But that’s the point.  You run the risk of overspending for something that goes down in value.  On the other hand, it’s kind of cool to buy something that no one knows about, only to have them “discover” it later.  Again, it has nothing to do with what you can sell them for – I have never sold a comic in my life.  It has to do with finding something neat that grants you access into an exclusive club – the comic-buying community – and other, even more exclusive clubs within the community of people who have actually read what you have.  In my scouring of the back issues, I found early issues of Grendel, Tim Sale’s Amazon, and the Englehart/Rogers/Austin Detective issues.  It’s very nice that these days we have access to far more in far better formats than even ten or fifteen years ago, but you lose a bit of that underground feel to comics collecting.  I’ll take the trade-off, even if I get a bit nostalgic for the old days occasionally.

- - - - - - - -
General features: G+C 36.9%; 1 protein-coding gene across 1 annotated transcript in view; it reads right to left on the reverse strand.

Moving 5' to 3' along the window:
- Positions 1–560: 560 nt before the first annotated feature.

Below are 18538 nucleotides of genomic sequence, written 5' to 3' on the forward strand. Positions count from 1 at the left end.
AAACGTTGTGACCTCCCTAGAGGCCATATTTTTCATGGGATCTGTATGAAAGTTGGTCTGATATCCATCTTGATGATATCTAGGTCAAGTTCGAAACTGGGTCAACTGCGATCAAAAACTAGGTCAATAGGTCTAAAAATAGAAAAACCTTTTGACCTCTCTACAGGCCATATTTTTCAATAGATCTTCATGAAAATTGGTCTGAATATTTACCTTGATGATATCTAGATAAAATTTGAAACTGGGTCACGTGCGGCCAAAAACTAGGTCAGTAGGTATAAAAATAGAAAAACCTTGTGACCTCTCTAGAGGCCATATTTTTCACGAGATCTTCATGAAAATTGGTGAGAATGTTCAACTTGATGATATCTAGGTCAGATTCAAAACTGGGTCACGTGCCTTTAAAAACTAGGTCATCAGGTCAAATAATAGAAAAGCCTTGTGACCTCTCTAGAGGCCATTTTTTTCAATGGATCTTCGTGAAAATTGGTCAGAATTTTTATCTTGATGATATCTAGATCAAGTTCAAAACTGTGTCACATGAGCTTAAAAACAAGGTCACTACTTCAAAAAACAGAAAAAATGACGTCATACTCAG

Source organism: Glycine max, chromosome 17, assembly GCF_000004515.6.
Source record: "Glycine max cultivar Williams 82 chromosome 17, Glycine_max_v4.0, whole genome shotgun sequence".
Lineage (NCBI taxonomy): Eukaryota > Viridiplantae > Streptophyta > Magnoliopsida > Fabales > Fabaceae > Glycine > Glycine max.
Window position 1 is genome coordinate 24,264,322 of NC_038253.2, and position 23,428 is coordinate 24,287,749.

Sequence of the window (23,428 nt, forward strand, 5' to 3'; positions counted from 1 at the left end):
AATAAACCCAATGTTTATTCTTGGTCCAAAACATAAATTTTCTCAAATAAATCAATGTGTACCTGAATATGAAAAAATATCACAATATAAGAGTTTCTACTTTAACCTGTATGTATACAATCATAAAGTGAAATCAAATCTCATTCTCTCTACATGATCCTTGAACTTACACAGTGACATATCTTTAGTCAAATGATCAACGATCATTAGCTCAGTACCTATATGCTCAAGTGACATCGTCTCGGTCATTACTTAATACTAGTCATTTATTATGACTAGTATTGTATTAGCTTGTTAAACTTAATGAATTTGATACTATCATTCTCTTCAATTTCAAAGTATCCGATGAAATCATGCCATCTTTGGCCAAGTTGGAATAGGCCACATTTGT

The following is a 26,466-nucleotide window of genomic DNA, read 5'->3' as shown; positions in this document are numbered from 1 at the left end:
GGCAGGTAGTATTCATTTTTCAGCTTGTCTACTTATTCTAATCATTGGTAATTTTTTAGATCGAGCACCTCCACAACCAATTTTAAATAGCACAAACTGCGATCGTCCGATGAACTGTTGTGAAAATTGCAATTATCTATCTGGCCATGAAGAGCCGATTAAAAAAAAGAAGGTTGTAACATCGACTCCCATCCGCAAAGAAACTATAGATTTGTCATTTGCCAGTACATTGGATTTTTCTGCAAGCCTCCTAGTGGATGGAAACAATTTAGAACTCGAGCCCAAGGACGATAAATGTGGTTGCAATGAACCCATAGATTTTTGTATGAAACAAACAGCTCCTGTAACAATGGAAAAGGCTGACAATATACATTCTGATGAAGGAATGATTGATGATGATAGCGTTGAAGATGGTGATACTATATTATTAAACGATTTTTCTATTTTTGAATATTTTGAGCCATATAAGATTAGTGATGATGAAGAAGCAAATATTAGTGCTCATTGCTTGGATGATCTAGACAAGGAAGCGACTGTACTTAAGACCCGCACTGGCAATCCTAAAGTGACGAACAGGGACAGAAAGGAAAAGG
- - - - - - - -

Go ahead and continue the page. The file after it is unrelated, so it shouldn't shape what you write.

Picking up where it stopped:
When I went off to college I found the Comic Swap in downtown State College.  There was another store in Calder Alley (Denny O’Neil had a signing there when Legends of the Dark Knight #1 came out, and I, being the iconoclast, got him to sign an old issue of the Moench/Sienkiewicz Moon Knight, which he edited), where all the nicer stores were, but the Comic Swap was the place I usually went to – they had better back issues.  I found almost the entire run of Morrison’s Doom Patrol there, which was nice.  It was typical of a lot of comic book stores from the olden days – they had a lot of used books of the science fiction/fantasy variety, and they also had magazines.  I guess it’s still around, but I wonder if they’ve moved completely to comics.